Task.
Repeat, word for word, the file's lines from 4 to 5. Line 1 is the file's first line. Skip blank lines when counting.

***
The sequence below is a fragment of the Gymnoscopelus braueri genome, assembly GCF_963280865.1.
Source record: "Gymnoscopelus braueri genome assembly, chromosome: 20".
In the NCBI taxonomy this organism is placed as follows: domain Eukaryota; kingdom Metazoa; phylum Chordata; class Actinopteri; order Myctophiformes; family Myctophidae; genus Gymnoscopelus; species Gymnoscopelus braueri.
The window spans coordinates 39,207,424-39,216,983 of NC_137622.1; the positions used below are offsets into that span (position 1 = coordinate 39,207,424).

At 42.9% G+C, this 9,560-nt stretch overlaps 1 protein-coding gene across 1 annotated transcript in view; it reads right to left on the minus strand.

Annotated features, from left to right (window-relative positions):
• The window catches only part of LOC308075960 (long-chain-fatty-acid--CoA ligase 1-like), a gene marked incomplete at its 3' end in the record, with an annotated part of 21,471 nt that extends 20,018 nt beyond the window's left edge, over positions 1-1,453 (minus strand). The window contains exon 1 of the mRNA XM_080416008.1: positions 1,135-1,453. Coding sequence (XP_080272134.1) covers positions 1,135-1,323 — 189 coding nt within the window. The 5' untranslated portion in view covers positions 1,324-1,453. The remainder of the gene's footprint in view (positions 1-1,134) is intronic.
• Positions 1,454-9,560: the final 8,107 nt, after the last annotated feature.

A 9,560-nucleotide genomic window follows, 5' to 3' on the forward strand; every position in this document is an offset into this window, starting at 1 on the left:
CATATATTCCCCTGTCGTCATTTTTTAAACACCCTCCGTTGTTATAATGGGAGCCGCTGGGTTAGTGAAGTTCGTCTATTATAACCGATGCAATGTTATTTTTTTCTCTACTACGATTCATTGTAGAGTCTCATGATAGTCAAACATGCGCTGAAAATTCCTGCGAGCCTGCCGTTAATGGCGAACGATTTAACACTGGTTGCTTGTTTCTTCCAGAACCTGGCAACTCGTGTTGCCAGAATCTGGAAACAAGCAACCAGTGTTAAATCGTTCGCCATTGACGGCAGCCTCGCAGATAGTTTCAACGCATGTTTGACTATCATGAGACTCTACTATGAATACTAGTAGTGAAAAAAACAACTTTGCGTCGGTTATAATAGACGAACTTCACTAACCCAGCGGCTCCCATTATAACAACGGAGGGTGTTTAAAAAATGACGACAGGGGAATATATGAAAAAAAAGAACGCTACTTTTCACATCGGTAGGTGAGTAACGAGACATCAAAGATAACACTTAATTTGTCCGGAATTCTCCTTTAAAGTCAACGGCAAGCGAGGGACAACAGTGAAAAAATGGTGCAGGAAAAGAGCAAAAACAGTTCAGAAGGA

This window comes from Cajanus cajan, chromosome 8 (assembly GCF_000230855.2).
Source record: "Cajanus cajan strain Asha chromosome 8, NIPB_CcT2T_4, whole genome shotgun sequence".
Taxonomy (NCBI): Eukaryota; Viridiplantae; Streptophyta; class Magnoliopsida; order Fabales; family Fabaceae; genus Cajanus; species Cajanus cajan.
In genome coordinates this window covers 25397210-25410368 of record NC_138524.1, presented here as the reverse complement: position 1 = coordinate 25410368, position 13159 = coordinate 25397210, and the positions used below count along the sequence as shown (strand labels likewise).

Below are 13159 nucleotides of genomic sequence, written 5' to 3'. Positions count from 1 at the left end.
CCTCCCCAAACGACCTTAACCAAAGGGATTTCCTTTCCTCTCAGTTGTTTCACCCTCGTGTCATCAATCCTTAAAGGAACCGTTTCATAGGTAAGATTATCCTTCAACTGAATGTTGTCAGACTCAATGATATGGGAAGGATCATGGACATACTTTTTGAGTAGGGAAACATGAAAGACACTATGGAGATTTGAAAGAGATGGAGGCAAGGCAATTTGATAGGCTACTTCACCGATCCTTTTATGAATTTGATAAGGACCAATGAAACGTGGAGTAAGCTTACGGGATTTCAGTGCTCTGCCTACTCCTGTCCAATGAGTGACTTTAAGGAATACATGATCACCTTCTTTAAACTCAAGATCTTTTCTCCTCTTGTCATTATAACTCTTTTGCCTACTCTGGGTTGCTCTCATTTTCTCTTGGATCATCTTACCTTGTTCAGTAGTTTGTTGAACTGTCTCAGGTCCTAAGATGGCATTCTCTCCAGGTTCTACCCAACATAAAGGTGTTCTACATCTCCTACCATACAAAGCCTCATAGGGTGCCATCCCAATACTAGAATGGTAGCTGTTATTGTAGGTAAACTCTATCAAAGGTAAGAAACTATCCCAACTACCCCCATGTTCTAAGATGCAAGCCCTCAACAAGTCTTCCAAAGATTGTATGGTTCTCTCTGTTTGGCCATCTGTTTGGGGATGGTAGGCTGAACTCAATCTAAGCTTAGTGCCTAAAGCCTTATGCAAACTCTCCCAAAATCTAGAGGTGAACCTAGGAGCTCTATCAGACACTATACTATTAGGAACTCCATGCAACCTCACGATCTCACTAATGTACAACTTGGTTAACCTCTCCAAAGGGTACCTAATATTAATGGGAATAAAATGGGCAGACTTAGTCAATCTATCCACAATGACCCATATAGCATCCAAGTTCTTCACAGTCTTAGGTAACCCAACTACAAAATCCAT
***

The window spans coordinates 39,207,424-39,216,983 of NC_137622.1; the positions used below are offsets into that span (position 1 = coordinate 39,207,424).

At 42.9% G+C, this 9,560-nt stretch overlaps 1 protein-coding gene across 1 annotated transcript in view; it reads right to left on the minus strand.